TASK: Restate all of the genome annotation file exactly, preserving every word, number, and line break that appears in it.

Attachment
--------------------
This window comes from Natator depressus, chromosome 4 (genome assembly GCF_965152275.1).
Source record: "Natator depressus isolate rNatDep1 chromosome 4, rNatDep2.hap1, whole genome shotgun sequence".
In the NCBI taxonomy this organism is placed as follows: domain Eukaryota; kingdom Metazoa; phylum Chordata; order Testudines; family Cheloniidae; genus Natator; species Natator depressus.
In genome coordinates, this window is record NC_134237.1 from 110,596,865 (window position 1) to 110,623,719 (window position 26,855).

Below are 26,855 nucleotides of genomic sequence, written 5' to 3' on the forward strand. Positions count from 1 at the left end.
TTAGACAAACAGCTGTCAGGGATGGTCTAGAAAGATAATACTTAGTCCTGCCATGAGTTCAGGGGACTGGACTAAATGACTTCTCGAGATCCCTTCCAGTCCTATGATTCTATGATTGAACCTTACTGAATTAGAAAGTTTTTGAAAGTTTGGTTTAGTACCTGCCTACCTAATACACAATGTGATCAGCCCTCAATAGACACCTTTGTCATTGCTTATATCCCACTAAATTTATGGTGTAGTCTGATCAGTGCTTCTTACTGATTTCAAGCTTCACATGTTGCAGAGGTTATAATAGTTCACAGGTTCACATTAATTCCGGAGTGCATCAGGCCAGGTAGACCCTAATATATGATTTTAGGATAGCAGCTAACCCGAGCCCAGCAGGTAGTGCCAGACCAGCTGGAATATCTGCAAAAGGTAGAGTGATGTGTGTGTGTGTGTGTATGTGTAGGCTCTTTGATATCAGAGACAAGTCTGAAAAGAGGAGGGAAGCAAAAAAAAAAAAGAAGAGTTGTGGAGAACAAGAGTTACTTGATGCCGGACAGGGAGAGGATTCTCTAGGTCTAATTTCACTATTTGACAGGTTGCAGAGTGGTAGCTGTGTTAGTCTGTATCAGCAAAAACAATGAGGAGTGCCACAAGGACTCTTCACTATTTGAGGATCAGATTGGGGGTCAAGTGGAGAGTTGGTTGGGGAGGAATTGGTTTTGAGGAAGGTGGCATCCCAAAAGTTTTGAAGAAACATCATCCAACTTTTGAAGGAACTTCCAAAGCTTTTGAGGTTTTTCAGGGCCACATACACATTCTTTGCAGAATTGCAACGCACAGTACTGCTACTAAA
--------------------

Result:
This window comes from Natator depressus, chromosome 4 (genome assembly GCF_965152275.1).
Source record: "Natator depressus isolate rNatDep1 chromosome 4, rNatDep2.hap1, whole genome shotgun sequence".
In the NCBI taxonomy this organism is placed as follows: domain Eukaryota; kingdom Metazoa; phylum Chordata; order Testudines; family Cheloniidae; genus Natator; species Natator depressus.
In genome coordinates, this window is record NC_134237.1 from 110,596,865 (window position 1) to 110,623,719 (window position 26,855).

Below are 26,855 nucleotides of genomic sequence, written 5' to 3' on the forward strand. Positions count from 1 at the left end.
TTAGACAAACAGCTGTCAGGGATGGTCTAGAAAGATAATACTTAGTCCTGCCATGAGTTCAGGGGACTGGACTAAATGACTTCTCGAGATCCCTTCCAGTCCTATGATTCTATGATTGAACCTTACTGAATTAGAAAGTTTTTGAAAGTTTGGTTTAGTACCTGCCTACCTAATACACAATGTGATCAGCCCTCAATAGACACCTTTGTCATTGCTTATATCCCACTAAATTTATGGTGTAGTCTGATCAGTGCTTCTTACTGATTTCAAGCTTCACATGTTGCAGAGGTTATAATAGTTCACAGGTTCACATTAATTCCGGAGTGCATCAGGCCAGGTAGACCCTAATATATGATTTTAGGATAGCAGCTAACCCGAGCCCAGCAGGTAGTGCCAGACCAGCTGGAATATCTGCAAAAGGTAGAGTGATGTGTGTGTGTGTGTGTATGTGTAGGCTCTTTGATATCAGAGACAAGTCTGAAAAGAGGAGGGAAGCAAAAAAAAAAAAGAAGAGTTGTGGAGAACAAGAGTTACTTGATGCCGGACAGGGAGAGGATTCTCTAGGTCTAATTTCACTATTTGACAGGTTGCAGAGTGGTAGCTGTGTTAGTCTGTATCAGCAAAAACAATGAGGAGTGCCACAAGGACTCTTCACTATTTGAGGATCAGATTGGGGGTCAAGTGGAGAGTTGGTTGGGGAGGAATTGGTTTTGAGGAAGGTGGCATCCCAAAAGTTTTGAAGAAACATCATCCAACTTTTGAAGGAACTTCCAAAGCTTTTGAGGTTTTTCAGGGCCACATACACATTCTTTGCAGAATTGCAACGCACAGTACTGCTACTAAA